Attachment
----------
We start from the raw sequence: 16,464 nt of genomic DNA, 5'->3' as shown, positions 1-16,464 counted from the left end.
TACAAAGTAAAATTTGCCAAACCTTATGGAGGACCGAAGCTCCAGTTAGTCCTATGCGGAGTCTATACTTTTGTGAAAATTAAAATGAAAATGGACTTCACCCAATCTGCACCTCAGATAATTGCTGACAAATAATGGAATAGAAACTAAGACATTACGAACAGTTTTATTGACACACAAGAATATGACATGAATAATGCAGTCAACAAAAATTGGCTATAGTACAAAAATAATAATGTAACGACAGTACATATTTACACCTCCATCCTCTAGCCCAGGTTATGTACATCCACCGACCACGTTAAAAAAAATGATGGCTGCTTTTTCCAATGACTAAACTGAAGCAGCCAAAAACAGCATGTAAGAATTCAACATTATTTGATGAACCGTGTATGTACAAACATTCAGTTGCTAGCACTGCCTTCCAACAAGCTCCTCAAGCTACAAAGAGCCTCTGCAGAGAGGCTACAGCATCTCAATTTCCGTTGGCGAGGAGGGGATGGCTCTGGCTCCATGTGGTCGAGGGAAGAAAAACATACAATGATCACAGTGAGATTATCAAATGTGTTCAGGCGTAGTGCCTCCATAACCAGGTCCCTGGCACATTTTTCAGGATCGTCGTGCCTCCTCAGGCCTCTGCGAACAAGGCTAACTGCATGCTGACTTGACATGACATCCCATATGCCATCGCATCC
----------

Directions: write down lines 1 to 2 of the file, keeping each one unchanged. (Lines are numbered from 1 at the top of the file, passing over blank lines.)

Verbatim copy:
We start from the raw sequence: 16,464 nt of genomic DNA, 5'->3' as shown, positions 1-16,464 counted from the left end.
TACAAAGTAAAATTTGCCAAACCTTATGGAGGACCGAAGCTCCAGTTAGTCCTATGCGGAGTCTATACTTTTGTGAAAATTAAAATGAAAATGGACTTCACCCAATCTGCACCTCAGATAATTGCTGACAAATAATGGAATAGAAACTAAGACATTACGAACAGTTTTATTGACACACAAGAATATGACATGAATAATGCAGTCAACAAAAATTGGCTATAGTACAAAAATAATAATGTAACGACAGTACATATTTACACCTCCATCCTCTAGCCCAGGTTATGTACATCCACCGACCACGTTAAAAAAAATGATGGCTGCTTTTTCCAATGACTAAACTGAAGCAGCCAAAAACAGCATGTAAGAATTCAACATTATTTGATGAACCGTGTATGTACAAACATTCAGTTGCTAGCACTGCCTTCCAACAAGCTCCTCAAGCTACAAAGAGCCTCTGCAGAGAGGCTACAGCATCTCAATTTCCGTTGGCGAGGAGGGGATGGCTCTGGCTCCATGTGGTCGAGGGAAGAAAAACATACAATGATCACAGTGAGATTATCAAATGTGTTCAGGCGTAGTGCCTCCATAACCAGGTCCCTGGCACATTTTTCAGGATCGTCGTGCCTCCTCAGGCCTCTGCGAACAAGGCTAACTGCATGCTGACTTGACATGACATCCCATATGCCATCGCATCC